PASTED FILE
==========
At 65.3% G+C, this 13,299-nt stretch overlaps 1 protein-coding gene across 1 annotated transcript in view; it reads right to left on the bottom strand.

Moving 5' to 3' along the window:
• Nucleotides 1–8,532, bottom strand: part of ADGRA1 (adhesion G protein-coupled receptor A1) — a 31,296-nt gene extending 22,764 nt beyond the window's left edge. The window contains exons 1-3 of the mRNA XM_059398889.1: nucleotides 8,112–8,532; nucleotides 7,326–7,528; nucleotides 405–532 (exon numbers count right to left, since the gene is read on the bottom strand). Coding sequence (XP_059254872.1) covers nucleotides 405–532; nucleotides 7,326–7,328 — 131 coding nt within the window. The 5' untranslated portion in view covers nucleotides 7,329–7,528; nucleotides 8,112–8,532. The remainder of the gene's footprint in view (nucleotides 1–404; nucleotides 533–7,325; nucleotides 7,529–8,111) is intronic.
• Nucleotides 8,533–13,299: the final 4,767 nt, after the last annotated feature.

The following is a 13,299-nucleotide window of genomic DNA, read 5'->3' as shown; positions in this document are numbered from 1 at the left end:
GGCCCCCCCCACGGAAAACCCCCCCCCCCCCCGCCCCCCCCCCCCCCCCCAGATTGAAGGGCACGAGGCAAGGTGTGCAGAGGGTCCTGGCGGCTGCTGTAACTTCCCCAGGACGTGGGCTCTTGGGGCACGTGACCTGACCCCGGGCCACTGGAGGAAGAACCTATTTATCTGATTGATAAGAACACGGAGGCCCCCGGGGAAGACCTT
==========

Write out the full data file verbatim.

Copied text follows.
At 65.3% G+C, this 13,299-nt stretch overlaps 1 protein-coding gene across 1 annotated transcript in view; it reads right to left on the bottom strand.

Moving 5' to 3' along the window:
• Nucleotides 1–8,532, bottom strand: part of ADGRA1 (adhesion G protein-coupled receptor A1) — a 31,296-nt gene extending 22,764 nt beyond the window's left edge. The window contains exons 1-3 of the mRNA XM_059398889.1: nucleotides 8,112–8,532; nucleotides 7,326–7,528; nucleotides 405–532 (exon numbers count right to left, since the gene is read on the bottom strand). Coding sequence (XP_059254872.1) covers nucleotides 405–532; nucleotides 7,326–7,328 — 131 coding nt within the window. The 5' untranslated portion in view covers nucleotides 7,329–7,528; nucleotides 8,112–8,532. The remainder of the gene's footprint in view (nucleotides 1–404; nucleotides 533–7,325; nucleotides 7,529–8,111) is intronic.
• Nucleotides 8,533–13,299: the final 4,767 nt, after the last annotated feature.

The following is a 13,299-nucleotide window of genomic DNA, read 5'->3' as shown; positions in this document are numbered from 1 at the left end:
GGCCCCCCCCACGGAAAACCCCCCCCCCCCCCGCCCCCCCCCCCCCCCCCAGATTGAAGGGCACGAGGCAAGGTGTGCAGAGGGTCCTGGCGGCTGCTGTAACTTCCCCAGGACGTGGGCTCTTGGGGCACGTGACCTGACCCCGGGCCACTGGAGGAAGAACCTATTTATCTGATTGATAAGAACACGGAGGCCCCCGGGGAAGACCTT